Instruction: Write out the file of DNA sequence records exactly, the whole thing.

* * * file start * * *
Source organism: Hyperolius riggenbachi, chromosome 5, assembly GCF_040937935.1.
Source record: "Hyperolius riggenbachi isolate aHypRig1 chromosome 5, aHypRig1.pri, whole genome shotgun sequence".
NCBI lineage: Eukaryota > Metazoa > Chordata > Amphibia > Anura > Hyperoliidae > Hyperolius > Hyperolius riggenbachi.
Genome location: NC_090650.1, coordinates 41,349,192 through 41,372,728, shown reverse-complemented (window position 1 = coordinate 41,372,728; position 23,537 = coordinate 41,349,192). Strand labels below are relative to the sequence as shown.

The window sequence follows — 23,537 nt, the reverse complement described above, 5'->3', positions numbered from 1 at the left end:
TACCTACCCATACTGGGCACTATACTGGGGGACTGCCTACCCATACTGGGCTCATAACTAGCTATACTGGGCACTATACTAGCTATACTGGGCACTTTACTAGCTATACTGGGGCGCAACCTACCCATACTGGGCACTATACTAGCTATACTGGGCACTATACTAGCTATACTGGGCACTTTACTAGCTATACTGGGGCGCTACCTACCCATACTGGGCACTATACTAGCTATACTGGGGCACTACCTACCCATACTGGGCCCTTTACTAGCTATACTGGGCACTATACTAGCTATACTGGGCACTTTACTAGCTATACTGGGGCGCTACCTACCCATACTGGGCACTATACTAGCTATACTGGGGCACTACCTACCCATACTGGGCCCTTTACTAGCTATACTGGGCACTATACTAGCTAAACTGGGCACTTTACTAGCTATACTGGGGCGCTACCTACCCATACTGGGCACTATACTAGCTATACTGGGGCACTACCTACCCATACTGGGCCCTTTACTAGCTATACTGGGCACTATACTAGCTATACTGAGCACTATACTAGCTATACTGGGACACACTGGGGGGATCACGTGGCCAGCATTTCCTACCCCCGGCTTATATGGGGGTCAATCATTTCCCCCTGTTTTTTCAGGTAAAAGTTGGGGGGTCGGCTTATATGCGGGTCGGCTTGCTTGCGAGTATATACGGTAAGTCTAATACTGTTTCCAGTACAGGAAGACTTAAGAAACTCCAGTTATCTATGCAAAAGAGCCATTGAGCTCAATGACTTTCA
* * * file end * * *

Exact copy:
Source organism: Hyperolius riggenbachi, chromosome 5, assembly GCF_040937935.1.
Source record: "Hyperolius riggenbachi isolate aHypRig1 chromosome 5, aHypRig1.pri, whole genome shotgun sequence".
NCBI lineage: Eukaryota > Metazoa > Chordata > Amphibia > Anura > Hyperoliidae > Hyperolius > Hyperolius riggenbachi.
Genome location: NC_090650.1, coordinates 41,349,192 through 41,372,728, shown reverse-complemented (window position 1 = coordinate 41,372,728; position 23,537 = coordinate 41,349,192). Strand labels below are relative to the sequence as shown.

The window sequence follows — 23,537 nt, the reverse complement described above, 5'->3', positions numbered from 1 at the left end:
TACCTACCCATACTGGGCACTATACTGGGGGACTGCCTACCCATACTGGGCTCATAACTAGCTATACTGGGCACTATACTAGCTATACTGGGCACTTTACTAGCTATACTGGGGCGCAACCTACCCATACTGGGCACTATACTAGCTATACTGGGCACTATACTAGCTATACTGGGCACTTTACTAGCTATACTGGGGCGCTACCTACCCATACTGGGCACTATACTAGCTATACTGGGGCACTACCTACCCATACTGGGCCCTTTACTAGCTATACTGGGCACTATACTAGCTATACTGGGCACTTTACTAGCTATACTGGGGCGCTACCTACCCATACTGGGCACTATACTAGCTATACTGGGGCACTACCTACCCATACTGGGCCCTTTACTAGCTATACTGGGCACTATACTAGCTAAACTGGGCACTTTACTAGCTATACTGGGGCGCTACCTACCCATACTGGGCACTATACTAGCTATACTGGGGCACTACCTACCCATACTGGGCCCTTTACTAGCTATACTGGGCACTATACTAGCTATACTGAGCACTATACTAGCTATACTGGGACACACTGGGGGGATCACGTGGCCAGCATTTCCTACCCCCGGCTTATATGGGGGTCAATCATTTCCCCCTGTTTTTTCAGGTAAAAGTTGGGGGGTCGGCTTATATGCGGGTCGGCTTGCTTGCGAGTATATACGGTAAGTCTAATACTGTTTCCAGTACAGGAAGACTTAAGAAACTCCAGTTATCTATGCAAAAGAGCCATTGAGCTCAATGACTTTCA